Although the application is being touted as voluntary, the application should remain truly voluntary. Third parties should not have the ability to mandate that an individual download the application. When accessing public sector services or engaging in private sector activities like working, grocery shopping, or flying, no entity should require that an individual have downloaded the application as a condition for access or entry. If it is a requirement to have downloaded the application, then the application would not truly be voluntary. This would be an unjust infringement of individual privacy rights. This type of requirement could also lead to a discriminatory impact on marginalized individuals who may not have a cell phone.

The contact tracing application also needs to provide individuals with the opportunity to provide meaningful consent. This means that the consenting individual knows what, why, how, when, and where their personal information will be collected, used, accessed, disclosed, and stored. Consent should not be a one-time occurrence, where individuals agree to the terms and conditions and privacy policy at the outset but can be unilaterally changed by the tech provider without further notice to the user. There should also be separate consents for each specific public health purpose, meaning not just one blanket consent for the government to use the data for public health or research purposes. If the government wanted to collect information for any public health reason beyond contact tracing in the context of the pandemic, then express consent should be required from individuals. For example, in the context of the Ontario contact tracing application, health officials already mentioned the possibility of creating a contact tracing app that could later be used by the healthcare sector to follow-up and send prompts to people suffering from chronic physical conditions.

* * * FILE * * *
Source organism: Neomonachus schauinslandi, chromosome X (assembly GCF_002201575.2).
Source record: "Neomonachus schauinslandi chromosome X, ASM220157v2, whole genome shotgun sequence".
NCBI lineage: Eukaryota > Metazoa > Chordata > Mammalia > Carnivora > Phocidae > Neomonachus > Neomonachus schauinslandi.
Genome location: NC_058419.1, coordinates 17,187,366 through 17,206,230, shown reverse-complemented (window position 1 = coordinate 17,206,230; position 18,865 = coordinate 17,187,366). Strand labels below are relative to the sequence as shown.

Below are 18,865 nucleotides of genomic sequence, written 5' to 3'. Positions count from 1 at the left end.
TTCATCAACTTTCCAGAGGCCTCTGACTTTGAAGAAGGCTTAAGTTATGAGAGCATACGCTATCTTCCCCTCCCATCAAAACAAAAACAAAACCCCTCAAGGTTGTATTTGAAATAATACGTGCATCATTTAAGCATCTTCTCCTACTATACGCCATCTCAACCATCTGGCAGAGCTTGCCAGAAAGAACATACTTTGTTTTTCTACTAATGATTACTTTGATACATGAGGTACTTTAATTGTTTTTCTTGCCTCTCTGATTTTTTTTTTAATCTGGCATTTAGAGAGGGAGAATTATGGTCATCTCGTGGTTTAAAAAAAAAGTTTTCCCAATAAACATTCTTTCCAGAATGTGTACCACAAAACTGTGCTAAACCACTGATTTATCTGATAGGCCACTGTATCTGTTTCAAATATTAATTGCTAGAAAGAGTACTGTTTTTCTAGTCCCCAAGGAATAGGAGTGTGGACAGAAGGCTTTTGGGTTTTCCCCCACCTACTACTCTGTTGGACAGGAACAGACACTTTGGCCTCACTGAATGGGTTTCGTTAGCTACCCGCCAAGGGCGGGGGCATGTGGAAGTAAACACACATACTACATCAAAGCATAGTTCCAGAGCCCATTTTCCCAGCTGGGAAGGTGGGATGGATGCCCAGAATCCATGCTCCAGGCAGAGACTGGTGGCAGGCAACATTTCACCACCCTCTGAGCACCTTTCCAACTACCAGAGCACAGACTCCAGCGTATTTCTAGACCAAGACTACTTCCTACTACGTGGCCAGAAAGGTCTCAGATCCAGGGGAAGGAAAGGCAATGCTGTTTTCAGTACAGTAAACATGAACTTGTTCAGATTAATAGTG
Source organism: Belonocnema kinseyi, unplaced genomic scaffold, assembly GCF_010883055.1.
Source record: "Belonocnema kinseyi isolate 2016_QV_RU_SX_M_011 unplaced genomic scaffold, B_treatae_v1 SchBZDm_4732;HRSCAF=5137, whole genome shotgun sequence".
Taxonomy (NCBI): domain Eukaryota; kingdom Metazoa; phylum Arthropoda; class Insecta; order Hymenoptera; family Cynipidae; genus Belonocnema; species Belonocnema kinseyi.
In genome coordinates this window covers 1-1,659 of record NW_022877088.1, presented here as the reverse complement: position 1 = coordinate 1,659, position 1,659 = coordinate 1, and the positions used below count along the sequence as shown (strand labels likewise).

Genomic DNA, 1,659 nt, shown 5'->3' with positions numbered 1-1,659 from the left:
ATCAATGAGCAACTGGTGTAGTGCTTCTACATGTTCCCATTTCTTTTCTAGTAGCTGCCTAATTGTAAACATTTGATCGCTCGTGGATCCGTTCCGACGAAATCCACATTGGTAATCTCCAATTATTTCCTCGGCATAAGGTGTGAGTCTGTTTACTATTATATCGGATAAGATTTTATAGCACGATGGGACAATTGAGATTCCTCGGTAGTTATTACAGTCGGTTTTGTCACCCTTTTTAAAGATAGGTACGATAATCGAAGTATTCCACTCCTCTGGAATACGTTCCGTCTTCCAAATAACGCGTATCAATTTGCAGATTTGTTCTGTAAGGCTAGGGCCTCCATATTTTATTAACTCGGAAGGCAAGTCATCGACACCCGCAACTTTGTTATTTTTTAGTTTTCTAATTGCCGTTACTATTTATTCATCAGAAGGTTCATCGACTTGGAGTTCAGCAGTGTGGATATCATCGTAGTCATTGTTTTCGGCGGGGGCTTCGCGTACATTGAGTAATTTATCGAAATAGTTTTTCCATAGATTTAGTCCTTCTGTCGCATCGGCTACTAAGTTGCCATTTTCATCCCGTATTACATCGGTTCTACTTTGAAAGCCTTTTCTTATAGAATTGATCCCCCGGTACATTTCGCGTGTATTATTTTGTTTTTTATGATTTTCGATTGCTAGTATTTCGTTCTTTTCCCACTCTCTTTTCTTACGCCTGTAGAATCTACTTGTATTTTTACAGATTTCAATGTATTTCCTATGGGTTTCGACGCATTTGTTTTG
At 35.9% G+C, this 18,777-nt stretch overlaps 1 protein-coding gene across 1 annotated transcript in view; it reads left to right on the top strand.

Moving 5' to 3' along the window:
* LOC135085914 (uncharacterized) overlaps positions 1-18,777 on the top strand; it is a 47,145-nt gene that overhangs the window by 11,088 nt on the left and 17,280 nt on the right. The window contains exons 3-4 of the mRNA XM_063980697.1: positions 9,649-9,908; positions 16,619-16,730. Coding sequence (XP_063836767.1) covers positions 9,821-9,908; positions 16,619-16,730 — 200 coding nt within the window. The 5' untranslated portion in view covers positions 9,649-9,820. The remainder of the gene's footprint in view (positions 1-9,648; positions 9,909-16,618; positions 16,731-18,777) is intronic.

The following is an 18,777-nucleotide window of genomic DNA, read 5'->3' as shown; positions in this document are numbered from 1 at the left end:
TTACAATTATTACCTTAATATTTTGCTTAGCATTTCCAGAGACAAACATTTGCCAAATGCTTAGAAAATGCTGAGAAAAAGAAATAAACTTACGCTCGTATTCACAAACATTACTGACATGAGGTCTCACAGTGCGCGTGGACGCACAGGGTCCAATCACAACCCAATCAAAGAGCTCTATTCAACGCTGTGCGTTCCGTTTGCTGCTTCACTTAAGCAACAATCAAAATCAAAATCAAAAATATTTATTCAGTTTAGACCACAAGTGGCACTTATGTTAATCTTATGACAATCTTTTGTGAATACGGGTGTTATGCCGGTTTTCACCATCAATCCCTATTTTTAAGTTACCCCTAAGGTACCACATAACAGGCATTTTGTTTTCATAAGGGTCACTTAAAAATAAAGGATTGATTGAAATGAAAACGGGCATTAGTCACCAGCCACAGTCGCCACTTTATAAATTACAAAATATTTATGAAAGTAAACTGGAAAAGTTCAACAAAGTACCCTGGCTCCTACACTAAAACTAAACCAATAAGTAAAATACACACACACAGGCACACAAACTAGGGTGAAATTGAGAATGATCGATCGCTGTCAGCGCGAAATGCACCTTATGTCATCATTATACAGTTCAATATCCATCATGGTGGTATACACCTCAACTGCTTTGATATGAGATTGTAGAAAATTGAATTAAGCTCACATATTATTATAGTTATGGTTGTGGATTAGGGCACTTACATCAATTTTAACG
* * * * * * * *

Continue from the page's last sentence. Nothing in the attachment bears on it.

The fear of the slow creep goes beyond meaningful consent. Once collected, governments may find it tempting to share it with other agencies like law enforcement or immigration enforcement. Data collected in the context of a public health emergency should absolutely not be shared with any other agency for any purpose. We need to ensure this to avoid the slow creep, where data originally collected for one purpose is later used for another purpose, especially if this includes linking with other databases. We need to avoid indefinite government mass surveillance. Any data collected in the application should be firewalled so that it is not accessible by service providers or other organizations.

There needs to be strict limits on the collection, use, disclosure, and retention of personal information. The government needs to ensure that only the minimal amount of data required is collected, that it is stored on individuals phones rather than a centralized database, and deleted as soon as it is no longer necessary for the purpose of the pandemic. Key questions to answer include: Once data is collected, who will have access to it? What can they do with it? Can it be shared with private companies or government agencies like law enforcement? Can it track who people visit and possibly use that information against people? Can it be used to identify how people congregate? Will the data be linked to other databases?